Written By: ADCES Staff. Supported by an
educational grant from BD
Just as we rotate and change the tires on a car to prevent uneven tread wear, flats and dangerous blowouts, we must rotate pump infusion sites to prevent skin problems and uneven insulin absorption.
Infusing insulin into the same spots repeatedly can cause lipodystrophy—a breakdown or inflammation of the fat tissue below the skin. When this happens, the skin can either dimple or become unusually hard and insensitive. These spots tend to have reduced blood flow, and insulin does not absorb properly—if at all. In some cases, they can also be unpleasing to the eye. Rotating sites evenly over large areas of skin will help prevent the development of lipodystrophy and allows for consistent insulin absorption and action. Given that it may take years for lipodystrophic tissue to heal (if it heals at all), it is well-worth taking the steps necessary to prevent the problem in the first place.
First, know the best locations on the body.
Choose these areas:
Avoid these areas:
Second, Rotate Sites Among Recommended Body Parts
Rotating sites in an organized fashion is the best way to prevent site overuse. Simply going from right side to left side repeatedly may result in overuse of sites before they have a chance to fully heal. Instead, stay on one side of your body for several site changes, moving just a couple of inches each time – 2” minimum for angled infusion sets, 1” for 90-degree infusion sets. Keeping the old infusion set on the body can serve as a good reference point for placing the new infusion set. For example, when placing infusion sets on a large body part such as the abdomen of a heavy adult, a 4 x 4 pattern can be used:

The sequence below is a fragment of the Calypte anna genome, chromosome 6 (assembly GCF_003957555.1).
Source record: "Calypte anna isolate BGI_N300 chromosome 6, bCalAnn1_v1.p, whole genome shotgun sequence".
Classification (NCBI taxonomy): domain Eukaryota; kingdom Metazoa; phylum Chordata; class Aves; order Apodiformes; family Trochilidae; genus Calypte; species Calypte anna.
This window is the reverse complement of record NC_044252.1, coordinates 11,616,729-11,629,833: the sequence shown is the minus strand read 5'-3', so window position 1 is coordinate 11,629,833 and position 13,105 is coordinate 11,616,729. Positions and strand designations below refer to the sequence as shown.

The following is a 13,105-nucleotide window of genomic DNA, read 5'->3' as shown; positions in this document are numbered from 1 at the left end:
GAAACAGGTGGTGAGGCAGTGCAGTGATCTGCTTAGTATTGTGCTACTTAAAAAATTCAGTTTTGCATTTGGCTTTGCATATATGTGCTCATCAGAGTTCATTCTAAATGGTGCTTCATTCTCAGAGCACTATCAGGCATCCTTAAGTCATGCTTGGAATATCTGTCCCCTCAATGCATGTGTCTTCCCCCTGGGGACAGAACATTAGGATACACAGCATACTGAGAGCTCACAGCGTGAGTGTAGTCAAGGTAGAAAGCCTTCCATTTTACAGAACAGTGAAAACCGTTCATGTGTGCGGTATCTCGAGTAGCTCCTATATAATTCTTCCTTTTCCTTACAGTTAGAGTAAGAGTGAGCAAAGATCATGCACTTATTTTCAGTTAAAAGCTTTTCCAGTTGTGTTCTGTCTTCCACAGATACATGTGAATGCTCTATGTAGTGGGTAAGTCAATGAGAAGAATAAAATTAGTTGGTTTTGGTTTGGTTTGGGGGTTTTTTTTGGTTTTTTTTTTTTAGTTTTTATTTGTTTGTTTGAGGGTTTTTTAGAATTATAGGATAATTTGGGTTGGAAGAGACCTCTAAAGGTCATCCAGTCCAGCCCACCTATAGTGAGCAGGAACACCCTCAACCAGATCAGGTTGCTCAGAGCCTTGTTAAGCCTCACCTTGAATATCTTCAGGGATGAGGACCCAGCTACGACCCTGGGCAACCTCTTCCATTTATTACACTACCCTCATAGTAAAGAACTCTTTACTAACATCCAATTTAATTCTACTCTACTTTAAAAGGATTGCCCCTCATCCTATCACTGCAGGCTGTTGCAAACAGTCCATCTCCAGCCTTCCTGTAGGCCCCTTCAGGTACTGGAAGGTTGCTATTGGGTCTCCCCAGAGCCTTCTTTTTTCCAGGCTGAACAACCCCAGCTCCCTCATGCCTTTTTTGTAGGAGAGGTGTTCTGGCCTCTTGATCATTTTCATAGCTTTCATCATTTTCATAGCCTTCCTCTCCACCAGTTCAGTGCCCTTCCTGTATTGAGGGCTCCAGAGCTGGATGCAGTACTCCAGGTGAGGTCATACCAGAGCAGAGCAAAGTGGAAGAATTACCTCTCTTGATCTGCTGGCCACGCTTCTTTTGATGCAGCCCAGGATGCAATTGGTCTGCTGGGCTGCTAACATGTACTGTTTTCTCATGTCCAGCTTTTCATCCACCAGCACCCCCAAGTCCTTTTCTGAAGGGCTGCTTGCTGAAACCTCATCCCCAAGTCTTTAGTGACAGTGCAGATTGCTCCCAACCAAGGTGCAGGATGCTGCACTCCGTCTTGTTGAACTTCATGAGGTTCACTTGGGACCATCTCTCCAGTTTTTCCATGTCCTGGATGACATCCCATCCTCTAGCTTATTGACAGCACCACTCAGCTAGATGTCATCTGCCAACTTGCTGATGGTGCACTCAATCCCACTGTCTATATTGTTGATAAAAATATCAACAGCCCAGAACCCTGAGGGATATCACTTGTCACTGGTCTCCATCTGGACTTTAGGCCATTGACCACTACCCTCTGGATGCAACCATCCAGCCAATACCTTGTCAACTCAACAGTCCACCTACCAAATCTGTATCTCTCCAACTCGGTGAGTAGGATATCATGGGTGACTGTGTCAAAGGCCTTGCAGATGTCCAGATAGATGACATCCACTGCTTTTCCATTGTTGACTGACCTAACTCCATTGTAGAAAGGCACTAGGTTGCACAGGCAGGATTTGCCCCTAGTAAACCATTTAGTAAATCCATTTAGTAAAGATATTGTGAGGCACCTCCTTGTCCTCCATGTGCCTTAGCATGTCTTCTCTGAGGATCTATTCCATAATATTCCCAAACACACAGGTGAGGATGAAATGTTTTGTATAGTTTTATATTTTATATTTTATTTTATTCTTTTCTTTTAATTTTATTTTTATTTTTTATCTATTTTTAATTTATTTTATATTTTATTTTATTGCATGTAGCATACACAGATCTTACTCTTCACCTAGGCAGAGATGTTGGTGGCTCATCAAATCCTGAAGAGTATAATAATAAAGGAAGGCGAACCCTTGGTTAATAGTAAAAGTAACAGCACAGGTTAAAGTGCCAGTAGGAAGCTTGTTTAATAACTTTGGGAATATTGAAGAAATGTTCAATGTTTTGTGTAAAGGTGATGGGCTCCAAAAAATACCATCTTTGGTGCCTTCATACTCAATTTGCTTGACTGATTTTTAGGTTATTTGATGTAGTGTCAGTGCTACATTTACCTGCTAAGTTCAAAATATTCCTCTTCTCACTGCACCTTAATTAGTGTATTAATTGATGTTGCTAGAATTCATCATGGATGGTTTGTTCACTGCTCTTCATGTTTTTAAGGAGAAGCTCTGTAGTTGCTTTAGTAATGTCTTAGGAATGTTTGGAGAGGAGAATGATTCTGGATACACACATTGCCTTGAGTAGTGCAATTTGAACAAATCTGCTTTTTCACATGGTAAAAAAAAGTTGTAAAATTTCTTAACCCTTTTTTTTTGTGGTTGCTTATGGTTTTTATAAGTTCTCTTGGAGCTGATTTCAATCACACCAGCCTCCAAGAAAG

Once all sites on both sides of a body part have been used, the individual may repeat the process on the same body part or move to a different body part.
To avoid using infusion sets longer than their intended duration, consider the following:
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This site and its services do not constitute the practice of medical advice, diagnosis or treatment. Always talk to your diabetes care and education specialist or healthcare provider for diagnosis and treatment, including your specific medical needs. If you have or suspect that you have a medical problem or condition, please contact a qualified health care professional immediately. To find a diabetes care and education specialist near you, visit diabeteseducator.org.
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